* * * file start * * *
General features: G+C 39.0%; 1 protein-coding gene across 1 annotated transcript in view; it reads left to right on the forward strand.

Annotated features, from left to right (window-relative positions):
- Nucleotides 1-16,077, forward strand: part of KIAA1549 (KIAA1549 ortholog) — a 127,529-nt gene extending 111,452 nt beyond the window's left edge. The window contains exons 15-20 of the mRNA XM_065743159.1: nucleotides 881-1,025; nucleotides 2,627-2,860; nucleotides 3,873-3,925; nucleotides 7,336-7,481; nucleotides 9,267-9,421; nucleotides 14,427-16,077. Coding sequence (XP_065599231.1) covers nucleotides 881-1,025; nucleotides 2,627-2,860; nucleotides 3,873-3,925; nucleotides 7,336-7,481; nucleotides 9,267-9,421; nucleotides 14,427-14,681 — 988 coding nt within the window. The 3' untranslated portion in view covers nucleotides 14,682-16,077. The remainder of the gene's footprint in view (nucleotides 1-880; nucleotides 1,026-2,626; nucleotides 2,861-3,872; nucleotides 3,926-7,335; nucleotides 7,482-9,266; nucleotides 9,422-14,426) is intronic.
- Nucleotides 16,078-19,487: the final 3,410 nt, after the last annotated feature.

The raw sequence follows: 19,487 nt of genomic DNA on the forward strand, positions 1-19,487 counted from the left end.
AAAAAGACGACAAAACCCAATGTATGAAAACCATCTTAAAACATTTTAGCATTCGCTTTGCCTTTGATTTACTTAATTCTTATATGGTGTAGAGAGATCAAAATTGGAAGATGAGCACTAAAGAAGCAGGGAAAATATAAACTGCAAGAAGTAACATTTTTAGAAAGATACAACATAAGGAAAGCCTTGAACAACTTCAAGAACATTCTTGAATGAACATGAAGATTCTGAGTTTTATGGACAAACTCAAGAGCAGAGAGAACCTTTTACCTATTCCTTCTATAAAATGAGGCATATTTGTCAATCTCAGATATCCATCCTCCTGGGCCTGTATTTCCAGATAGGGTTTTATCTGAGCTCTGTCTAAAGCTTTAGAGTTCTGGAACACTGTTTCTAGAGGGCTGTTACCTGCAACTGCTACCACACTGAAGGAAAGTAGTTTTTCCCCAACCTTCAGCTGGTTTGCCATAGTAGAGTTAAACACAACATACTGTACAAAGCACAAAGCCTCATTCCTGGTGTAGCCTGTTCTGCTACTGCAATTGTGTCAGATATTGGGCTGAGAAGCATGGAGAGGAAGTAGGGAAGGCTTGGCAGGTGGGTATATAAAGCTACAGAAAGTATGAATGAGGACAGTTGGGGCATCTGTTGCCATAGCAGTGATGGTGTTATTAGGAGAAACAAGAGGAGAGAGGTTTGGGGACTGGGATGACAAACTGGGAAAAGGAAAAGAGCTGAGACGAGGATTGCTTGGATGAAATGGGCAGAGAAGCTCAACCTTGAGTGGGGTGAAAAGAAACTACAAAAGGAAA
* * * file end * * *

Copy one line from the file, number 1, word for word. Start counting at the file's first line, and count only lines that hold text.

General features: G+C 39.0%; 1 protein-coding gene across 1 annotated transcript in view; it reads left to right on the forward strand.